Objective: to ensure the appreciation of the professional position of the OH advisor, employer and employees
BE WARY OF JUDGEMENTAL AND DISCRIMINATORY BEHAVIOUR
BE AWARE OF PERSONAL PREFERENCES OR PREJUDICES.
Doctors have a duty to give priority to patients on the basis of clinical need, while seeking to make the best use of resources using up to date evidence about the clinical efficacy of treatments. Doctors must not allow their views about, for example, a patient’s age, disability, race, colour, culture, beliefs, sexuality, gender, lifestyle, social or economic status to prejudice the choices of treatment offered or the general standard of care provided.
Obesity is being described as a modern world disease and has been associated with prejudice and discrimination. An occupational health doctor seeing individuals at pre-employment medicals should be careful not to judge obese applicants on the basis of their size but focus on their ability to carry out the required job.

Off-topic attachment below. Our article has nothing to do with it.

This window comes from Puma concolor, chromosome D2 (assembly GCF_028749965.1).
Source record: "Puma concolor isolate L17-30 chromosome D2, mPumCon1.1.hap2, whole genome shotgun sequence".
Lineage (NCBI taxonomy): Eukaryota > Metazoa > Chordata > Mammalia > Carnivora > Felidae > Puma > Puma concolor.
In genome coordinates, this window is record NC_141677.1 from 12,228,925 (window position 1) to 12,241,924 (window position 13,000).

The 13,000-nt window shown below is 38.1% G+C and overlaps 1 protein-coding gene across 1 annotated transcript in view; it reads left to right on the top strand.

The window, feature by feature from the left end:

In situations where an occupational health doctor feels their personal prejudices may be affecting their advice, this needs to be explained to employees with arrangements for such individuals to be seen by another occupational health doctor. Similarly, it is unethical to refuse treatment or withhold advice because the occupational health doctor believes the employee’s actions or omissions have contributed to their condition.